India has reported its first confirmed case of novel coronavirus in Thrissur district of Kerala on 30th January 2020 as per media reports. The patient was a student studying in Wuhan University of China and had returned to India in January 2020.[6] There had been incidences where the doctor was attacked while performing their duties and it wasn’t just one-time incident,[7] it resulted in an outcry from people engaged in COVID – 19[8] prevention activities for amending existing law to provide a better safeguard for HealthCare Service Personnel. Afterwards, On 22nd April 2020, the central government issued the Epidemic Diseases (Amendment) Ordinance, 2020[9] by which The Epidemic Act, 1897[10] is amended. It’s enforceable at the whole of India[11] addressing incidents of violence against health workers and damages to the property of clinical establishments. Previously states have amended this act like Kerala[12] and Karnataka[13]. It’s 1st by the Central in response to COVID-19. This ordinance makes the act of violence against health workers a punishable offence during an epidemic.

Definitions[14]: -

a) “act of violence” includes any of the following acts committed by any person against HealthCare Service Personnel (hereinafter HSP) such as Harassment, interference with living or working condition of HSP; Harm, intimidation or danger to the life of HSP within the premises of Clinical establishment or otherwise; Hindrance to HSP in the discharge of his duty within the premises of Clinical establishment or otherwise; Damage to property or document in the custody of, or concerning, such HSP.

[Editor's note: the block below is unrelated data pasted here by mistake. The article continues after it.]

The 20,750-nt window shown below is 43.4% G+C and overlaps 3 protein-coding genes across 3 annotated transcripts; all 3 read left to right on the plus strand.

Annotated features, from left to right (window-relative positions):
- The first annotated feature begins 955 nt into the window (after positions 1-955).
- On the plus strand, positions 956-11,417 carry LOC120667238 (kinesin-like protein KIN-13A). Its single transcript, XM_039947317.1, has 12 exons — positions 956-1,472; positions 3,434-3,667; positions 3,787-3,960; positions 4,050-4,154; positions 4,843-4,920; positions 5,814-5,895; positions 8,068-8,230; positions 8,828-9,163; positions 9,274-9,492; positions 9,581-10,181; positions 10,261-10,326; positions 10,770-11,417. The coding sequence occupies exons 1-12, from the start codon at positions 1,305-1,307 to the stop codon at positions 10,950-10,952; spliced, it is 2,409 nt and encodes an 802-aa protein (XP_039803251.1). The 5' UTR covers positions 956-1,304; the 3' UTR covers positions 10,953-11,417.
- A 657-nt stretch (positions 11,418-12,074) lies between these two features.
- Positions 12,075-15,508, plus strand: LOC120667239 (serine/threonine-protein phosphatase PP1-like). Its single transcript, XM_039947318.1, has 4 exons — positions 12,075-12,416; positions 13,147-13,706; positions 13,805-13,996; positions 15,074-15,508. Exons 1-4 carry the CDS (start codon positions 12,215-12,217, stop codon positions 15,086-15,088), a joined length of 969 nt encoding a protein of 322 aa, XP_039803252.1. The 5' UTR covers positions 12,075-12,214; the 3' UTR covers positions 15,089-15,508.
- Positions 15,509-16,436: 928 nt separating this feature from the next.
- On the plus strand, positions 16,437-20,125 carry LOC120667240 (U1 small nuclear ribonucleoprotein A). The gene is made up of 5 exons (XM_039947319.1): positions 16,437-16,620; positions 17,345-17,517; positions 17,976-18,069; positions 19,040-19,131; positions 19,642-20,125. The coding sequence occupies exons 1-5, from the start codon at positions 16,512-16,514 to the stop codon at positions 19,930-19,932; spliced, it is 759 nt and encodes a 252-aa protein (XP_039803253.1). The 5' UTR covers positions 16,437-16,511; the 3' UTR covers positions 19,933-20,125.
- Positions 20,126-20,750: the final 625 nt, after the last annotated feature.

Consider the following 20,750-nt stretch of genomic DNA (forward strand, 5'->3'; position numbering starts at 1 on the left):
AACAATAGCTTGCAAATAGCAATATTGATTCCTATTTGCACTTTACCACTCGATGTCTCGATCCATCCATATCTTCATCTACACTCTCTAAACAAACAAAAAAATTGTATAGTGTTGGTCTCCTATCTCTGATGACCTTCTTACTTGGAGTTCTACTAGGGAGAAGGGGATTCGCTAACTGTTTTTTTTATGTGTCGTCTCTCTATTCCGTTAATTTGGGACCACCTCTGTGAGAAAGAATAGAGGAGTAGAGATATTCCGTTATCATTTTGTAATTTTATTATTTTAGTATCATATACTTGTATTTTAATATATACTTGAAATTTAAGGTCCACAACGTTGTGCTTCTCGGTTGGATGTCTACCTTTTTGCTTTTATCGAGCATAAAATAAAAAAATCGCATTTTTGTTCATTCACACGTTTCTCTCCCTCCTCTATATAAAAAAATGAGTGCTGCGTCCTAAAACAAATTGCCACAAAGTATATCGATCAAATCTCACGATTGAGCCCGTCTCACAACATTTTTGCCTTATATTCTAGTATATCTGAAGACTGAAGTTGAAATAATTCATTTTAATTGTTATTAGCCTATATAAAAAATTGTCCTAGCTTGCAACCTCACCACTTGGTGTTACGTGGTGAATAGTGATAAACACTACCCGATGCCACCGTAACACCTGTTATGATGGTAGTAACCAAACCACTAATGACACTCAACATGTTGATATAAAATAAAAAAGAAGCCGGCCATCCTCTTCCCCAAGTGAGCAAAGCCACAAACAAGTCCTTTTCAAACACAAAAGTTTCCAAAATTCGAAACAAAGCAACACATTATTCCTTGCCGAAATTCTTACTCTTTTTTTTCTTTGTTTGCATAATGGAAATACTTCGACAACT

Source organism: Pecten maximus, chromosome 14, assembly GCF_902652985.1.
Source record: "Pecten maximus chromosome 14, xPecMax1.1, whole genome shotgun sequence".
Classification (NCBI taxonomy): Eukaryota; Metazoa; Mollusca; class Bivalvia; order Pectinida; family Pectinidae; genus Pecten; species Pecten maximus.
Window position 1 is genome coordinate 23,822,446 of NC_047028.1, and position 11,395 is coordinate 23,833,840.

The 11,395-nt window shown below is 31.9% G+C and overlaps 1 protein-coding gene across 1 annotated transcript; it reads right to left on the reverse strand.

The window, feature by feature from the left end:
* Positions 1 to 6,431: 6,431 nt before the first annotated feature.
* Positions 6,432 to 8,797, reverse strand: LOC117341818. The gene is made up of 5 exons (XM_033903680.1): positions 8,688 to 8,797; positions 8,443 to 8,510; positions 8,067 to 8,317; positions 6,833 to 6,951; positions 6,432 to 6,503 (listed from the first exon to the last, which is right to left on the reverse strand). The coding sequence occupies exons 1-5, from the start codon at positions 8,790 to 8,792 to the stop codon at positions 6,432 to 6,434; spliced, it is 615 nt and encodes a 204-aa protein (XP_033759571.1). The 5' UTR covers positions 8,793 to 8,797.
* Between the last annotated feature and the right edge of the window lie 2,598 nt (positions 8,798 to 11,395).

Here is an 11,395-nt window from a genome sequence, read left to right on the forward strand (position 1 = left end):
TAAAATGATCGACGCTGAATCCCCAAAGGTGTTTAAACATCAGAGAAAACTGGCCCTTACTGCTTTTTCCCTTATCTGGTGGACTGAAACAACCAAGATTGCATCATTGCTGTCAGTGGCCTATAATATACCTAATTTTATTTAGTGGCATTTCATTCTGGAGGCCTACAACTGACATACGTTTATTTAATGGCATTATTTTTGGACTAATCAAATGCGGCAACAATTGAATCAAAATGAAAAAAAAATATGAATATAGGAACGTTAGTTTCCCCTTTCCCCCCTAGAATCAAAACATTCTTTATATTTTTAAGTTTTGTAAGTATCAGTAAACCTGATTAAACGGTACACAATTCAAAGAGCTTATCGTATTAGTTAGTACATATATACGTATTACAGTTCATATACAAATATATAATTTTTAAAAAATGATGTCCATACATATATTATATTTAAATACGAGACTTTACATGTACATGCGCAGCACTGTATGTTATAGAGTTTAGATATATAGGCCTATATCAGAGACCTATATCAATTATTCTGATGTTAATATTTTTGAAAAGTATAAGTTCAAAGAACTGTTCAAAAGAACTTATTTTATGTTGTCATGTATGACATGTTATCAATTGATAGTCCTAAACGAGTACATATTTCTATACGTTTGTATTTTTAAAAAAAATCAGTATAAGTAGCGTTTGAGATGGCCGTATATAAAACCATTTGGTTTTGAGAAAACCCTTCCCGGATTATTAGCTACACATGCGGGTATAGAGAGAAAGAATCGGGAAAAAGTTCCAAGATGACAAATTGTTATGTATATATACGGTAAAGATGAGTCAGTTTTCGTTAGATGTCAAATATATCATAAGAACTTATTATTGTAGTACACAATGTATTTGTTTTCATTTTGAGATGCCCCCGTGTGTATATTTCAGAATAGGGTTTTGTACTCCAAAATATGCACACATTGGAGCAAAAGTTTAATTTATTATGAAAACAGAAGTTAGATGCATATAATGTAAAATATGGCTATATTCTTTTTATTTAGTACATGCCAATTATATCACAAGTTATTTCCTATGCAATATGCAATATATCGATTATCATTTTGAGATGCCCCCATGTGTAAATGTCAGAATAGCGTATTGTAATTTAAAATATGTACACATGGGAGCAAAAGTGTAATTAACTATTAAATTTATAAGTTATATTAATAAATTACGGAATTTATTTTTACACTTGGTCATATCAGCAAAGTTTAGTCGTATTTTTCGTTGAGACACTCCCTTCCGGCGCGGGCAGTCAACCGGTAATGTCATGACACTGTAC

b) “HealthCare Service Personnel means any person who while carrying out his epidemic related duties is at risk of coming in direct contact with affected patients thereby such disease, like public or clinical healthcare provider like Doctor, nurse, paramedical worker etc; Any person empowered by the Act or declared as such by the state government via official Gazette to take preventive measures to stop outbreak;

c) “Property” means Clinical Establishment[15]; Facility of quarantining patient during an epidemic; Mobile medical unit; any other property in which HSP has a direct work-related interest;

d) It is further supplemented by definitions used in Indian Ports Act[16], The Aircraft Act[17] or Land Ports Authority of India Act[18].

Central Government Power:

Power of the Central Government has been increased under Section 2(A) by the amendment to mend shortcomings and make it suitable for present requirement, whereas the previous section prescribed ‘regulations for the inspection of ship/vessel leaving/arriving at any port in India.’[19] Now it reads as ‘any bus, train, goods vehicle, ship/vessel or aircraft leaving or arriving at any port or airdrome or of any person intended to travel therein or arriving as the case may be’[20].